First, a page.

BAGHOUZ, Syria -- Angry crowds evacuating from the last shred of territory held by Islamic State militants in Syria praised the extremist group Wednesday and chanted "Islamic State will remain," in a show of support, even as defeat loomed.
There were no signs of combat as calm prevailed for a third day to allow for evacuations from the eastern Syrian village of Baghouz. Associated Press journalists positioned across from the Islamic State's riverside pocket of land saw lines of pickups, motorcycles and people walking, apparently a group of evacuees.
The U.S.-backed Syrian Democratic Forces, which is spearheading the fight against the Islamic State in Syria, has been surprised by the large number of civilians -- family members of militant fighters in the thousands -- who have been streaming out of the tiny enclave. In recent weeks, the Kurdish-led Syrian Democratic Forces has been alternately applying military force to put pressure on militants who refuse to surrender and holding fire long enough to allow for evacuations and surrender.
Thousands of people have trickled out of Baghouz in the past few days. The latest wave of evacuations brings the Islamic State, also known by the acronym ISIS, a step closer to defeat by the Syrian Democratic Forces. That would be a milestone in the devastating four-year campaign to defeat the group's so-called caliphate that once covered a vast territory straddling both Syria and Iraq. The fight against the Islamic State has taken place amid Syria's nearly 8-year-old civil war.
On Wednesday, hundreds of evacuees walked through the dusty desert plateau to get on trucks to carry them to displaced-persons camps miles away. Meanwhile, lines of men guided by the Syrian Democratic Forces walked to another corner of the plateau to be screened and searched by members of the U.S.-led coalition.
As defeat neared, the anger of defiant supporters among the evacuees was palpable.
Women seen at a reception area set up in the desert, where they were screened by Syrian Democratic Forces officials, were rowdy and aggressive. They denounced journalists and praised the Islamic State. Engulfed in conservative black robes with a black face covers, they pointed their fingers at the sky and screamed: "Islamic State will stay, God is great, God is great, Islamic State will stay!" Two women took off their shoes and raised them in the direction of journalists. "Take a picture of the shoe, the shoes are better than you," one said. Children joined, raising their fingers in the air.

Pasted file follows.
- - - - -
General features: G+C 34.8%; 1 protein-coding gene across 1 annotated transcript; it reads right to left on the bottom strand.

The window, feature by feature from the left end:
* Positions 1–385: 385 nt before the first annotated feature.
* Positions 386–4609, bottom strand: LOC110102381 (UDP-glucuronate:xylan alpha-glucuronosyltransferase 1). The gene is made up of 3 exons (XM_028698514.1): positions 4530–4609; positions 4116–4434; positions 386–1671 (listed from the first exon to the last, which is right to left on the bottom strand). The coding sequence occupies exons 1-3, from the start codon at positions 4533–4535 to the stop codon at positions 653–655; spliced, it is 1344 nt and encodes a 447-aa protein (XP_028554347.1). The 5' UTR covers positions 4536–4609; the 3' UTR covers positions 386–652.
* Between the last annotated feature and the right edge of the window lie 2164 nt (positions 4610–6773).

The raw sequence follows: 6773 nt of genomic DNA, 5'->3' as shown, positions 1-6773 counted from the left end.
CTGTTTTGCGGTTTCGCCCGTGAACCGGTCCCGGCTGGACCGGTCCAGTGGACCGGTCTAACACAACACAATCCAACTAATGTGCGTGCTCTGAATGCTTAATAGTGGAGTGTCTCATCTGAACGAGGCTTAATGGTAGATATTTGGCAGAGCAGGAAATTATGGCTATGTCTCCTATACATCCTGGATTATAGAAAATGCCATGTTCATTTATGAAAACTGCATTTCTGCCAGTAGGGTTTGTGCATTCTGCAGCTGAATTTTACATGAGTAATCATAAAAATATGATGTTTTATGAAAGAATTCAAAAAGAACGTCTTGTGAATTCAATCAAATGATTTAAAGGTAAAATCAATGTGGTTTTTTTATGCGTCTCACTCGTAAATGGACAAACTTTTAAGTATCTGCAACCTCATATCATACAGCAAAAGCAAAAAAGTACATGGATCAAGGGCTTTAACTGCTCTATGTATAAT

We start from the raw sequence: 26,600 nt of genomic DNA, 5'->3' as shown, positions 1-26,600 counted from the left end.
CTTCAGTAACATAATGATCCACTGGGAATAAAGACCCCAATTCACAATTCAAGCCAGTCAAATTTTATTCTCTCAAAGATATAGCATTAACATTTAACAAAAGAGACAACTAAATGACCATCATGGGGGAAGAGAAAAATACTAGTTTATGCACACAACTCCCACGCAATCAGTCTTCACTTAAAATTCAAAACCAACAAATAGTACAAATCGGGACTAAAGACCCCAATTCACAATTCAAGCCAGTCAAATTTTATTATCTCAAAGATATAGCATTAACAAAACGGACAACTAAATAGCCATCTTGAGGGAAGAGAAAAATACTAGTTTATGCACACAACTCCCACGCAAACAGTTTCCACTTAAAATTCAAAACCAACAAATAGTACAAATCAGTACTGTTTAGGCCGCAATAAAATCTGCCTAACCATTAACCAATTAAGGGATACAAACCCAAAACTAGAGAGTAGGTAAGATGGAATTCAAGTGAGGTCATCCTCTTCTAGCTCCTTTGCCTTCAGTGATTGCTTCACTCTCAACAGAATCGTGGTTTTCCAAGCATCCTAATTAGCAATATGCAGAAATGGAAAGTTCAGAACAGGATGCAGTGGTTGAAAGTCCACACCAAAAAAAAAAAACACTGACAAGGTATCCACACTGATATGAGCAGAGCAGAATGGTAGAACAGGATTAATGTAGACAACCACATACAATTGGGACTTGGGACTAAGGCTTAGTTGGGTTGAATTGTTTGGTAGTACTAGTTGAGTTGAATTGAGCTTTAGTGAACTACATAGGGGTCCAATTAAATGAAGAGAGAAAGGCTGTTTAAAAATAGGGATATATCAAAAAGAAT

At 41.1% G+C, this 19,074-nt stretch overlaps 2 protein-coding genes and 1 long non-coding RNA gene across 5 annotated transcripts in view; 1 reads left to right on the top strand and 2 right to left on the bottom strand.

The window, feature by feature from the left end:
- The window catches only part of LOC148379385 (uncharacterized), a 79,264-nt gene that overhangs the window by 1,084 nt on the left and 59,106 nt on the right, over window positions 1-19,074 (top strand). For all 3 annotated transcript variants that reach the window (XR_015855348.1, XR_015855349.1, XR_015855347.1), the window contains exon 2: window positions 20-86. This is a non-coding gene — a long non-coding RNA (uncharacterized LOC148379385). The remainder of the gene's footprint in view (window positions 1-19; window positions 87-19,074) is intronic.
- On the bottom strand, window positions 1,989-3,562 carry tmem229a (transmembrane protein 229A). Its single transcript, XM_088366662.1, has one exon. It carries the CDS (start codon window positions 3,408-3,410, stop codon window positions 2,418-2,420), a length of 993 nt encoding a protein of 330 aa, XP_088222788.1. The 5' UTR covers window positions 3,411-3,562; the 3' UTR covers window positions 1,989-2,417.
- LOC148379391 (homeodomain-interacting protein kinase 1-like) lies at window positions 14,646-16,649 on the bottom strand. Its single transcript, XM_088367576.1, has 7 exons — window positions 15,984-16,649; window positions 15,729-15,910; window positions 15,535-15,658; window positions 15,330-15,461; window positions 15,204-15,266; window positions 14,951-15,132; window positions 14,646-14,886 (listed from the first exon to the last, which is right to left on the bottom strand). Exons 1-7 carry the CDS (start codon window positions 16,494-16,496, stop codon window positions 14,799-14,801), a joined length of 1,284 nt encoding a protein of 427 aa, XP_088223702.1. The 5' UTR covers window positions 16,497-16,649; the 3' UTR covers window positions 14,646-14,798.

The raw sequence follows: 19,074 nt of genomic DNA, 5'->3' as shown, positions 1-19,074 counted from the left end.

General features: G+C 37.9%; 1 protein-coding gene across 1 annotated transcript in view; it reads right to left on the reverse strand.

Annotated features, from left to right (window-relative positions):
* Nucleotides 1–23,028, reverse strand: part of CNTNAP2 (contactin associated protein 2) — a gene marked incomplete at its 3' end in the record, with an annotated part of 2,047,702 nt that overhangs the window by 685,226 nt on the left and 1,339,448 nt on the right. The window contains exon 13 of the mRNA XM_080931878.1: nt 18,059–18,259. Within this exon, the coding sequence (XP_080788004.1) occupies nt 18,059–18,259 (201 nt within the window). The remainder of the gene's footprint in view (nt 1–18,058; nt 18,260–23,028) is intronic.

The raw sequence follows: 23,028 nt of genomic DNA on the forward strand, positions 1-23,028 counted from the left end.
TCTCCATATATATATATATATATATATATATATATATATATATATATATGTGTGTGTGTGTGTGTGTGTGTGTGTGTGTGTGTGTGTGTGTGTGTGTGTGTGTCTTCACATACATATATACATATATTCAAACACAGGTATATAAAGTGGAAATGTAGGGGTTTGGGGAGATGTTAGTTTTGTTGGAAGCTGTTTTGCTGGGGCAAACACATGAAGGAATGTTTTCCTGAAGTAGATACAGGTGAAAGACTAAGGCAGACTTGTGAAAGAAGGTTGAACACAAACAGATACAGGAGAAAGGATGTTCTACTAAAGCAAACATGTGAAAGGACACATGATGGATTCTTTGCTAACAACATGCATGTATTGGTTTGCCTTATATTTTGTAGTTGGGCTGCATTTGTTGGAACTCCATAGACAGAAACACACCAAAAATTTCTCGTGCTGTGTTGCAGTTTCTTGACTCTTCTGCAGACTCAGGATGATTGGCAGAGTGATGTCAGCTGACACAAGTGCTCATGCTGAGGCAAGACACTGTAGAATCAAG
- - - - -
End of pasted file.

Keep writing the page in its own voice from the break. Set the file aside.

A man who refused to give his name screamed at journalists filming the evacuees praying, and decried their being depicted as terrorists. "We only implemented God's laws," he shouted, covering half his face.
Abu Sham, a member of the Islamic State religious police who exited Baghouz on Tuesday, said fighters who remained inside are willing to die for the group.
"The Islamic State is not finished," the 39-year old said, using a moniker that means the father of Syria. "I didn't lose hope."
Many among those leaving Wednesday appeared to be wives and children of militants. But among those who emerged were 13 Yazidi children from Iraq, looking dusty and dirty and in a state of shock. At least 75 men also came out, going straight to the interrogation area.
The Syrian Democratic Forces announced a military operation to liberate Baghouz in September, but has held off on a full-blown assault after it became apparent that a huge number of civilians were still inside. Over the past three weeks, more than 10,000 people, many of them exhausted and wounded Islamic State followers, have evacuated.
The militants -- many of them foreigners, including Iraqis and Central Asians along with some Syrian fighters -- are now fighting their final battle, holed up in tunnels and caves inside Baghouz. A Syrian Democratic Forces commander said Wednesday that when the last batch of civilians and evacuees leaves, the group will bomb the remaining hard-core militants who have vowed to die in Baghouz.
The commander said those fighters are ready to blow themselves up. He spoke on condition of anonymity because he was not authorized to speak to the media.
Another Syrian Democratic Forces military commander said at least 400 militant fighters were caught trying to leave Tuesday. He said the men were working with a smuggling ring to get away from Syrian Democratic Forces areas. He also spoke on condition of anonymity.
A Section on 03/07/2019
Print Headline: ISIS families streaming out of last stronghold in Syria